HYBRID EVENT: You can participate in person at Rome, Italy or Virtually from your home or work.
AGRI 2023

Madara Darguza

Madara Darguza, Speaker at Agri Conferences
Latvia university of Life Sciences and Technologies, Latvia
Title : Productivity of crop rotation applying different tillage practices


Simple agronomic practises as crop rotation and soil tillage may lead to high yields of winter wheat (Triticum aestivum) and increase productivity of full crop rotation. The research described in this abstract was aimed to compare productivity of crop rotations depending on winter wheat proportion on it and soil tillage used. The field experiments were conducted in the Research and Study Farm “Peterlauki” (56° 30.658? N and 23° 41.580? E), in Latvia in four harvest seasons from 2016/2017 till 2019/2020, within the long-term experiment started in 2009. Three crop rotations which included the different proportions of winter wheat were studied (100% wheat (repeated winter wheat sowings), 67% wheat (three-year rotation with oilseed rape (Brassica napus spp. oleifera) and two years following wheat), 25% wheat (four-year rotation with faba bean (Vicia faba)–winter wheat–oilseed rape–spring barley (Hordeum vulgare)). Each rotation was grown in traditional (TT) and reduced (RT) soil tillage system. TT included mould-board ploughing at a depth till 22 cm, and soil cultivation after ploughing and before sowing, but RT – disc harrowing twice till a depth of 10 cm and cultivation before sowing. Split-plot design was used for arrangement of variants; each variant was four times replicated. Soil type at the site was Cambic Calcisol, clay. Productivity of crop rotation in this experiment was measured by energetic output (GJ ha-1) from production and economical evaluation (EUR ha-1). Yield of oilseed rape was calculated after sample sheaf analysis, but for other crops by direct combaining. Energy output was calculated from included crop’s above ground biomass energetic value (detected by ISO 18125:2017) and biomass yield. Economic evaluation was done as income and variable cost balance. The most energetically and economically valuable crops were wheat and oilseed rape. Significantly higher average yields of wheat were obtained in crop rotations "67% wheat" and "25% wheat" compared to repeated winter wheat sowings. Winter wheat yields after field beans and oilseed rape on average were higher using RT. Energy yields differences depending on the tillage systems were not significant. The significantly highest total energy yields were gained from rotations “67% wheat” and “25% wheat” with sequence of crops barley–faba bean–winter wheat–oilseed rape harvested in 2017–2020. Total average energy yield from all rotation “25% wheat” sequence varaints was reduced by low crop yields and energy output from spring crops (barley and faba bean) in dry 2018 and 2019, but the average energy yield obtained in this crop rotation was not mathematically significantly different from the result of rotation “100% wheat”. During experimental period, higher average economic benefit was obtained from crop rotations with diverse crops, mainly due to the positive fore-crop effect on winter wheat in rotations, compared to repeated sowing in long term. The highest economic profitability was achieved for a three-year crop rotation with 67% winter wheat and 33% winter oilseed rape using reduced tillage, followed by a four-crop rotation using both soil tillage systems. Both changing prices and changing crop yields affected the economic outcome over the years.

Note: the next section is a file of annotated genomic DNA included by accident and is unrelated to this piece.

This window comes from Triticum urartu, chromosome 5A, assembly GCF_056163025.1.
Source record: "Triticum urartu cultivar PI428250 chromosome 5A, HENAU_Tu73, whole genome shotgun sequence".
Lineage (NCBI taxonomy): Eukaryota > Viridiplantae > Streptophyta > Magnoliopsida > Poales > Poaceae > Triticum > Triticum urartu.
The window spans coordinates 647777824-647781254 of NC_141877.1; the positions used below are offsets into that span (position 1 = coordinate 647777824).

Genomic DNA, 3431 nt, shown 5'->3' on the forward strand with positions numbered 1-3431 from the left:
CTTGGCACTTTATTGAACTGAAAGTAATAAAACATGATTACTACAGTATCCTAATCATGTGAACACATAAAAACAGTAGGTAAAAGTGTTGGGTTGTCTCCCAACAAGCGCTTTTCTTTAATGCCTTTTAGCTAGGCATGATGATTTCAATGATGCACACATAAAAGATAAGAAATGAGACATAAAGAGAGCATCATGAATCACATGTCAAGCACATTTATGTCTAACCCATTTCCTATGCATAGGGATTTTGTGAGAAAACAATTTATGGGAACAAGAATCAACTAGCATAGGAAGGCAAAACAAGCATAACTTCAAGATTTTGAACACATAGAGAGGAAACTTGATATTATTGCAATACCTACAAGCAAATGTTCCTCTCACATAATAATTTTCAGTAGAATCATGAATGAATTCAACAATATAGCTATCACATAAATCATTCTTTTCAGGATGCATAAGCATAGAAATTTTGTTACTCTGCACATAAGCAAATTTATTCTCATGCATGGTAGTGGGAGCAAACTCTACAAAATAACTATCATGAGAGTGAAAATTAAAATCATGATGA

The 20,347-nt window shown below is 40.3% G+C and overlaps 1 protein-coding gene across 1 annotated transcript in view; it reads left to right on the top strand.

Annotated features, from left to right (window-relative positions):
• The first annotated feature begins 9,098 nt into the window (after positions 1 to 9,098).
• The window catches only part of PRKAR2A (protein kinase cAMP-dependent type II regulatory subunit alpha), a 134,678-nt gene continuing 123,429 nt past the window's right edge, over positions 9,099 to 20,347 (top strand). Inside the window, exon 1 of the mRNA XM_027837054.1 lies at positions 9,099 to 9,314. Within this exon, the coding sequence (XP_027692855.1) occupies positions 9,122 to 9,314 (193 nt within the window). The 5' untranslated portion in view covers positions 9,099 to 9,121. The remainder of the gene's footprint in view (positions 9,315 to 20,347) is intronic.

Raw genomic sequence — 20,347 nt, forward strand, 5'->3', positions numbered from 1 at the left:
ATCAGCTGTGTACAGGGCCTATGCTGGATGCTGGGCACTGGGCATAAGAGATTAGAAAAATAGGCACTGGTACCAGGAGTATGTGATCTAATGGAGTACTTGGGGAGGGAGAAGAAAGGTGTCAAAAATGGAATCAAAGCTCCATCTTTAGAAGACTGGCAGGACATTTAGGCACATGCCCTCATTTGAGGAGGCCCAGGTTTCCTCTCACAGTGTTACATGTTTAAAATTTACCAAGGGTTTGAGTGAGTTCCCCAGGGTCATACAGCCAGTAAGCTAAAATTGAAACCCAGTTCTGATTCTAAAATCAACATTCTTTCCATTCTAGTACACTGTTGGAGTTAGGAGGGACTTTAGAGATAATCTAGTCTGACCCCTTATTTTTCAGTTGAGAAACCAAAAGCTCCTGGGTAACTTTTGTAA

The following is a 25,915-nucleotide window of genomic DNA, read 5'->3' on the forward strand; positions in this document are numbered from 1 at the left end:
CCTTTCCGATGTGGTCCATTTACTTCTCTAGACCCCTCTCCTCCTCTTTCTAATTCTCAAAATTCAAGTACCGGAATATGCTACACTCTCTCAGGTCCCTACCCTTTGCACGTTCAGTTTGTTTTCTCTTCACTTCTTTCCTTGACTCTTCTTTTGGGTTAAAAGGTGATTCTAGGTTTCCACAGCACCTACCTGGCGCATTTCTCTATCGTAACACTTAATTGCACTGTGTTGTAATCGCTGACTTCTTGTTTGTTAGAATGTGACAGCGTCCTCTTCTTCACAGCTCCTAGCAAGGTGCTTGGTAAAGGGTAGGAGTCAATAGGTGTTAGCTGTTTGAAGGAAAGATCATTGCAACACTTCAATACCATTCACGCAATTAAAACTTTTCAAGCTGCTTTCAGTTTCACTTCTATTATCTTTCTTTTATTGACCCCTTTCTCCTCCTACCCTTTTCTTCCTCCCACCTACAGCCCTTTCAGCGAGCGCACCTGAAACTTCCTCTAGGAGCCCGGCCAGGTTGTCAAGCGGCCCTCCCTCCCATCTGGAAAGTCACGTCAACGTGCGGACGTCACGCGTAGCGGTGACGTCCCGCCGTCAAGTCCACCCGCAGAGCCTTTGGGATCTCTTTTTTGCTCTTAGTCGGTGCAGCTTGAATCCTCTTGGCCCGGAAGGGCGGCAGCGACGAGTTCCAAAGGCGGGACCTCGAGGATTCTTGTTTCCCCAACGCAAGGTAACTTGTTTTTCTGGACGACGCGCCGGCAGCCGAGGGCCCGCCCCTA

Audience Take Away Notes

  • The research results proved sustainability of diversified rotations compared to continuous wheat on productivity
  • It is possible to reduce tillage intensity to get competitive productivity from crop rotations.
  • Productivity differences between crop rotations were strongly influenced by the meteorological conditions in the study period


Madara Darguza is PhD student in Faculty of Agriculture in Latvia University of Life Sciences and Technologies.  She has joined to the researcher’s group of prof. Zinta Gaile at the Institute of Soil and Plant Sciences.  Her PhD topic is “Productivity of crop rotation depending on wheat proportion in it and soil tillage system”. She has a researcher’s position at the Institute of Soil and Plant Sciences, and she also is a lecturer at the Faculty of Agriculture from 2018. She has published five articles in the SCI(E) editions.  

Signup for updates

By submitting this form, you are consenting to receive emails and notifications from Magnus Group. You can revoke your consent to receive emails at any time by using the Safe Unsubscribe link, found at the bottom of every email